Talent & Education
To prosper, Michigan must be a more educated place. Bridge will explore the challenges in education and identify policies and initiatives that address them.
In what could be a precursor to battles this fall over school attendance during the pandemic, a parent group won a court battle to require coronavirus testing of summer school students in Detroit.
Students in Lansing will start the school year online. Will other Michigan school districts do the same? Most districts expect to make their plans public in the coming weeks.
Detroit’s public university will welcome students back for the fall, but it will be anything but a normal semester.
Students may wear face masks and may eat lunch at their desks, but the majority of Michigan schools that have announced plans for the fall are planning to offer families the option of full-time, face-to-face instruction.
Protestors blocked buses from picking up children in Detroit Monday, in a tense scene that captured the struggle between education and safety amidst a pandemic.
High school students can’t find sites to take high-stakes tests, or are seeing sites cancelling exams due to COVID-19. With more colleges already going test-optional, could these entrance exams be on the wane?
Michigan’s attorney general joined AGs in several states in suing U.S. Education Secretary Betsy DeVos over CARES Act dollars going to private schools. A DeVos spokesperson said the funding is intended for all students.
Desks won’t be six feet apart at your child’s elementary school in September, even if that’s the rule in restaurants. School officials say bringing students back full time would make social distancing nearly impossible.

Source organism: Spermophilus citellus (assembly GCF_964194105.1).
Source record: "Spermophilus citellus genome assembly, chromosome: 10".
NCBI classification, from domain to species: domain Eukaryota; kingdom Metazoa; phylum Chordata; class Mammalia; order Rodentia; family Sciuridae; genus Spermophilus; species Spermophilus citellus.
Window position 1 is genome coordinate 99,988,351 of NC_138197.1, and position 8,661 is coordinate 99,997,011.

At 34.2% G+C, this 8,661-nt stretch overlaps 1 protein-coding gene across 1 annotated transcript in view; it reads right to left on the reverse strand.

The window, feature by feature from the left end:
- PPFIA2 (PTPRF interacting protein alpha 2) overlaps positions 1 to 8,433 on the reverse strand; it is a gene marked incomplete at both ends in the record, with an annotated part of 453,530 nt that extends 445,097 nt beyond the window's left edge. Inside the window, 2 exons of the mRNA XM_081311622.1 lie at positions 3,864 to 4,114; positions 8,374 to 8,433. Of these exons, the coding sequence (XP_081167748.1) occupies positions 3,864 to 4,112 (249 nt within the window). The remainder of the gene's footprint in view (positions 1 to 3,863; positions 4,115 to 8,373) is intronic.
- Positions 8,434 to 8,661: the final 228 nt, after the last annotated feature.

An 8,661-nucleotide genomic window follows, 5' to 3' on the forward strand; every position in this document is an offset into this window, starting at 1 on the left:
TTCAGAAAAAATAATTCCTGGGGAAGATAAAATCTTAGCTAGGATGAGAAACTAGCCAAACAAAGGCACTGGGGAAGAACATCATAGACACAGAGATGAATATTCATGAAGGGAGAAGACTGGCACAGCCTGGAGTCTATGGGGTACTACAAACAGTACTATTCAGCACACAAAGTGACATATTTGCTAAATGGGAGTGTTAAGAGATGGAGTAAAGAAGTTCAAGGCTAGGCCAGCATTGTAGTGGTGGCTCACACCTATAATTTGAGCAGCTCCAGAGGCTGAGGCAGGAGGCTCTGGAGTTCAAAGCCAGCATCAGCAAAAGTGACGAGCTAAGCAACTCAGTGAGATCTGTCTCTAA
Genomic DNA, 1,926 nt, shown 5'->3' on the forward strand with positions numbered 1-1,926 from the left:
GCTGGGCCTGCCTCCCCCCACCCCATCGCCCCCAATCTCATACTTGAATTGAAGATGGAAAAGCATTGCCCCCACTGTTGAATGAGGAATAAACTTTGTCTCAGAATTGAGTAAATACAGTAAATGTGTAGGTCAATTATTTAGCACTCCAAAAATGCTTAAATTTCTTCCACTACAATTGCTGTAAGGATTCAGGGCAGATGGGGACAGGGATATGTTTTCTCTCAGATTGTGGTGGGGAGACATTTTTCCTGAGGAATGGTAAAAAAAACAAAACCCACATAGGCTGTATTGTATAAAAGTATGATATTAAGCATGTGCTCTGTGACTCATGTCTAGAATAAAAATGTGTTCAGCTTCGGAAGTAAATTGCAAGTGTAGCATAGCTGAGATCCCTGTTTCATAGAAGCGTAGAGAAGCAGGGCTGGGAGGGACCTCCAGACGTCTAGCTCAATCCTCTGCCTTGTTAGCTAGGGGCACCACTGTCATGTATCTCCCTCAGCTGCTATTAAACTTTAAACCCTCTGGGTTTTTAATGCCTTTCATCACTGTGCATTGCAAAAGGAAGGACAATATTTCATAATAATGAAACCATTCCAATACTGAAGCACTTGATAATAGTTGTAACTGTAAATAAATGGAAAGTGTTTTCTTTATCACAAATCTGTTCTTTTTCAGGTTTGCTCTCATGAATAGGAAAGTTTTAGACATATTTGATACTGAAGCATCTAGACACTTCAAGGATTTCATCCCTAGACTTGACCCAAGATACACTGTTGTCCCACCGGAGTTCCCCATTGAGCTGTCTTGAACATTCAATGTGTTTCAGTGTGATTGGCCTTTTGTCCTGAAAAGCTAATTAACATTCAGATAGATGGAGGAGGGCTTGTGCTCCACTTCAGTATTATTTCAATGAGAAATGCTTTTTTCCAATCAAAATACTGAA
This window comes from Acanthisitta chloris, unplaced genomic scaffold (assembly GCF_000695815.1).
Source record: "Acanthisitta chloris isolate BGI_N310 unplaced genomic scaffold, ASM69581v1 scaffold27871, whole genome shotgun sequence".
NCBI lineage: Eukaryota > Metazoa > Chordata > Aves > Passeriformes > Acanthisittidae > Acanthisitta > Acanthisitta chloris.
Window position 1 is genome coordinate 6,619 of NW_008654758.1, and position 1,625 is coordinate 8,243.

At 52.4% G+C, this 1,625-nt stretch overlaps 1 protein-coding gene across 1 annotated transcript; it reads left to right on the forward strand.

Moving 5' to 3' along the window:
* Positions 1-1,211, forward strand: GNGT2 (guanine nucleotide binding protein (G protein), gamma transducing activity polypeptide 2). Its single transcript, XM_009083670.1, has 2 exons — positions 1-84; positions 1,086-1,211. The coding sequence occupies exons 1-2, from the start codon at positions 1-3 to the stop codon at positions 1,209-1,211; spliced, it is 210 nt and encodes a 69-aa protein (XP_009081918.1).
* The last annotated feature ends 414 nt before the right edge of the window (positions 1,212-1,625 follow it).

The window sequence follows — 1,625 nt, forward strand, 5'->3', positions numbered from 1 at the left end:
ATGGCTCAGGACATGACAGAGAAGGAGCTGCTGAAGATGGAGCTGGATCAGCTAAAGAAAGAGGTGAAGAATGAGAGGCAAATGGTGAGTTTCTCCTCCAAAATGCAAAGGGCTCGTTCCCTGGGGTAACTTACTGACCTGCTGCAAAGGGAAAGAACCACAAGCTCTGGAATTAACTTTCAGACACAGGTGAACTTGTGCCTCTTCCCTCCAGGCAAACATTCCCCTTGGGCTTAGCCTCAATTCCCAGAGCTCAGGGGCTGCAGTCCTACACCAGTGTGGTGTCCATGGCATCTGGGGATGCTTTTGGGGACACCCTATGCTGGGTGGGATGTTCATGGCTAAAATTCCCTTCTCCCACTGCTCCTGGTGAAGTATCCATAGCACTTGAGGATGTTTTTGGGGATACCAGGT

Gov. Gretchen Whitmer’s school reopening plan has one surprising takeaway: Schools can choose whether or not to bring all students back to class at the same time, with no state requirement that forces schools to run classes in shifts.
Whether it’s fatalism, naiveté or both, college students appear to be less concerned about catching the potentially deadly virus than school officials, even after more than 100 people were infected at one East Lansing college bar.
Most parents want schools to reopen in September, according to a University of Michigan poll.
With Michigan facing a $2.39 billion shortfall in its education budget, schools across the state are bracing for what could be the largest cut in state history.
With an ongoing pandemic and Depression-level unemployment, the state superintendent, a bipartisan group of legislators and leading superintendents want to take a year break from the M-STEP in 2020-21.
A Michigan private college leader sends up a warning flare, saying that low-income high school grads aren’t enrolling or making deposits to save spots in upcoming college classes at the same rate as last year, a casualty of the economic upheaval caused by the pandemic.
Michigan Republicans propose shipping the majority of the state’s remaining CARES Act funds to schools, and requiring schools to offer in-person education for children in kindergarten through fifth grade.
An analysis of K-12 schools found huge numbers of low-income students in rural and urban areas lack Internet access or the computers needed for online education. Without equal access, achievement gaps are likely to grow.
Students will return to campus in Ann Arbor, and at least some classes will be held in-person. But expect more online courses, fewer seats in dining halls, and a lot of face masks. Football? Ask later.
The coronavirus has left college officials with hard choices about the fall semester — bring students back, continue remote learning, or find a hybrid approach. Bridge will track plans as they are announced.
Preliminary indicators for first-year enrollment are steady or higher at Michigan’s largest universities. That’s a huge relief for college officials, who worried many would avoid campus until a COVID-19 vaccine is developed.
Liza McArdle taught foreign languages for 27 years. Now, she’s saying adios to teaching, saying she fears safety precautions won’t be enough to protect her from catching potentially deadly COVID-19 at Huron High School.